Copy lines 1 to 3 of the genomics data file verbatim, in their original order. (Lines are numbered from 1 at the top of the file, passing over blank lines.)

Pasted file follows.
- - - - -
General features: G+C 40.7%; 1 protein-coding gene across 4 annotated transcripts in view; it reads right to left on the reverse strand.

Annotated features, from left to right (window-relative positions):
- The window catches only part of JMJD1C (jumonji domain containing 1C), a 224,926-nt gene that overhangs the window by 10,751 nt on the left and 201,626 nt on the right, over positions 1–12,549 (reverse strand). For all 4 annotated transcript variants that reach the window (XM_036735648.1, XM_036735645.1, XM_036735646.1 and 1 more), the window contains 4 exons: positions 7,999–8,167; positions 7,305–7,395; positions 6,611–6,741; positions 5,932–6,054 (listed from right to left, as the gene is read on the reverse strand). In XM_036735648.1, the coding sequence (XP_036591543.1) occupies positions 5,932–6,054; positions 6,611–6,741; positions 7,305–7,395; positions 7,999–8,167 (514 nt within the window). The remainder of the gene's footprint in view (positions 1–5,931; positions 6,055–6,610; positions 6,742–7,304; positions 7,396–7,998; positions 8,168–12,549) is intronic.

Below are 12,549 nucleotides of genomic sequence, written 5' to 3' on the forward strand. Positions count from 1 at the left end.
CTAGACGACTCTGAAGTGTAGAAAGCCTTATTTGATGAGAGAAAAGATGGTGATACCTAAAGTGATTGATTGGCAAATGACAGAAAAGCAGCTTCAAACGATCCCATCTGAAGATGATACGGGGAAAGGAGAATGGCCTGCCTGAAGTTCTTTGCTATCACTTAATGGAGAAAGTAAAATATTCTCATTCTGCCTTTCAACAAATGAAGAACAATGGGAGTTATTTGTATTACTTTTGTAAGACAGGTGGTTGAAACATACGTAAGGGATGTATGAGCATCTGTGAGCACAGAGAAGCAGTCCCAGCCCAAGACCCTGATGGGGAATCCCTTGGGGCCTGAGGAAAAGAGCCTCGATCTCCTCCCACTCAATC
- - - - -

General features: G+C 40.7%; 1 protein-coding gene across 4 annotated transcripts in view; it reads right to left on the reverse strand.

Annotated features, from left to right (window-relative positions):
- The window catches only part of JMJD1C (jumonji domain containing 1C), a 224,926-nt gene that overhangs the window by 10,751 nt on the left and 201,626 nt on the right, over positions 1–12,549 (reverse strand). For all 4 annotated transcript variants that reach the window (XM_036735648.1, XM_036735645.1, XM_036735646.1 and 1 more), the window contains 4 exons: positions 7,999–8,167; positions 7,305–7,395; positions 6,611–6,741; positions 5,932–6,054 (listed from right to left, as the gene is read on the reverse strand). In XM_036735648.1, the coding sequence (XP_036591543.1) occupies positions 5,932–6,054; positions 6,611–6,741; positions 7,305–7,395; positions 7,999–8,167 (514 nt within the window). The remainder of the gene's footprint in view (positions 1–5,931; positions 6,055–6,610; positions 6,742–7,304; positions 7,396–7,998; positions 8,168–12,549) is intronic.